Kilbeggan Challenge: Irish whiskey travels again by canal for the first time in over half a century2019-12-28T11:50:39+00:00

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    • IWAI P.R.O.
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      PRESS RELEASE, 31st August 2009

      [size=large]Kilbeggan Challenge: Irish whiskey travels again by canal for the first time in over half a century.[/size]

      Two specially selected nine year old single malt whiskey casks were moved by canal from Locke’s Distillery in Kilbeggan to the Grand Canal at Ballycommon on Saturday 29th August.
      The event was organised to mark the 50th anniversary of the Grand Canal’s closure to commercial traffic in 1959, to celebrate the achievements of the boatmen who worked the commercial boats and to promote the restoration of the Kilbeggan Line and involved the combined muscles of Cooley Distillery, Offaly Inland Waterways Association of Ireland (IWAI), Heritage Boat Association HBA), 107B Barge Project, Kilbeggan Harbour Amenity Group and the Irish Whiskey Society (IWS).

      The whiskey was expertly selected by seven members of the Irish Whiskey Society in May this year. The whiskey will be bottled as Locke’s “Grand Crew” Irish Whiskey. It is a single cask, single malt whiskey. It is being bottled at cask strength (almost 60% ABV) as this is the strength at which whiskey was typically shipped in cask by canal.

      The project involved the transportation of the casks from Lockes distillery in Kilbeggan, to Kilbeggan Harbour via a vintage Leyland truck belonging to local man Joe Cleary escorted by outriders on some of Joe Clancy’s vintage bicycles . It was then transferred to a vintage replica cart belonging to Jim Murray who lives on the Kilbeggan line and was pulled by his Clydesdale horse called Ned who moved along the Dry Kilbeggan Line of the Grand Canal to Ballycommon.

      Ned was followed by walkers from the various organisations and members of the public and the cargo was protected by some of Jims neighbours and friends on horseback including, Carina O’Donovan, Francis Dowling, Rebecca and Francesca Corr and Claire Bigot. Another neighbour John Monaghan joined the group on part of the journey with a pony and trap.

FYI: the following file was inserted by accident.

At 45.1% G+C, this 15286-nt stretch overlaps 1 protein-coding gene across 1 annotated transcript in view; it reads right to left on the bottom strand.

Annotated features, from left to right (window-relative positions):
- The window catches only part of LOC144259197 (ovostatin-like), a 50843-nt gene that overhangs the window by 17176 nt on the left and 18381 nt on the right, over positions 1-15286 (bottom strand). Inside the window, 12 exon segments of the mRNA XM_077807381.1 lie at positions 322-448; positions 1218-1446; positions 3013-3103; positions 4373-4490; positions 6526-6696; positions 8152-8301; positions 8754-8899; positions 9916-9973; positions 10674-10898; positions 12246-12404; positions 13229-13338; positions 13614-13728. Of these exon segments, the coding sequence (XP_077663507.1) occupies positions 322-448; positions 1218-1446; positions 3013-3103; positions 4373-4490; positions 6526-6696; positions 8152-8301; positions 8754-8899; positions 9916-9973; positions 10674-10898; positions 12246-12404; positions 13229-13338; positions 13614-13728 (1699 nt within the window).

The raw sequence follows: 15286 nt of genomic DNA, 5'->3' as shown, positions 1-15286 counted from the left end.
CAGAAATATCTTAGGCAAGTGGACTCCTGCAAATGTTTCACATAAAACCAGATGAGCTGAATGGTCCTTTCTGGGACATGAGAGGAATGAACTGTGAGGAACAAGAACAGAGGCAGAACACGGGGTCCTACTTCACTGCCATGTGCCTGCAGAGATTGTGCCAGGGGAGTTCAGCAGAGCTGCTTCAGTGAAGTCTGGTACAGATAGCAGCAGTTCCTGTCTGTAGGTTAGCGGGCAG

At Ballycommon the Kilbeggan Line links with the Grand Canal, here the casks were transferred to the heritage 107B project barge which was moored on the Grand Canal. The 107B will transport the casks in association with the Heritage Boat Association and veterans of the commercial canal era, who will escort it to Dublin. When the casks were loaded all involved were treated to an advance tasting of the fine Grand Crew whiskey. The great day was rounded off with a barbeque on the banks of the Grand Canal.

      As part of the day’s events a bottle of Grand Crew (the promise of same) was presented by Tim Meehan of M.U.S.T. CCTV Tullamore to the 10th AXA/ AON annual across Ireland run which saw up to a thousand bikers pass through Kilbeggan. This is Ireland’s largest & longest motorcycle event of its kind and this year travelled from Dublin to Galway. The bottle was auctioned for €280 at their charity auction that night in Galway in aid of Make a Wish Ireland.

      All involved on the day remarked on the potential of the Kilbegan Line and the shame that it has been allowed to deteriorate so much, the campaign to have it reinstated to a navigable waterway continues.

      About the Kilbeggan Line
      A canal link to Kilbeggan was first proposed in 1796. However, work only began on a canal in 1830 to link Kilbeggan with Ballycommon on the Grand Canal 5 miles east of Tullamore. The Kilbeggan Line is 8.2 miles (13.2km) long and has no locks. The canal was formally opened in January 1835 although this was a bit premature. It was only in 1836 that commercial traffic commenced.

      Among the principal users of the Grand Canal were whiskey distilleries. Boats brought in malted and unmalted grain, coal to fire the stills and oak to make casks. Of course the boats also transported the resulting whiskey to Limerick, Dublin, England and the Empire beyond. In addition to Dublin, the Grand Canal served distilleries at Kilbeggan, Tullamore, Banagher and Monasterevan.

      The Kilbeggan line fell into disuse in the late 1940s. As early as 1970, the IWAI were negotiating with the Government and CIE to restore the Kilbeggan Line to use, going as far as seeking a transfer to its care. The Inland Waterways News of April 1970 reported that “The plan for IWAI to take over the Kilbeggan branch in collaboration with the local development association is still active, though no firm decision has yet been reached. IWAI representatives met the Department of Transport and Power on 24 March and doubts were expressed about the Association’s ability to maintain the ten bridges. CIE estimate that it would cost twelve thousand pounds to make the branch navigable again, but with volunteer labour IWAI could probably do the job for a quarter of this figure”. The Offaly Branch of IWAI, the HBA and the Kilbeggan Harbour Amenity Group have continued to champion the re-watering of this waterway, which, having no locks and no impediments to the navigation right-of-way is relatively straightforward.

      With increasing competition from the road and rail network, CIE announced the closure of the Grand Canal to commercial traffic in December 1959. 2009 marks the 50th anniversary. However, contrary to the expectations of 50 years ago, the Grand Canal did not die, primarily due to groups like the IWAI and the individuals who continued to use the canal for leisure purposes and who campaigned to keep it in navigable condition

      IWAI PRO: John Dolan 087 2252772
      31 August 2009

      Note to Editor:

      A full gallery of pictures is available at just click on each image to get a full resolution version suitable for print.

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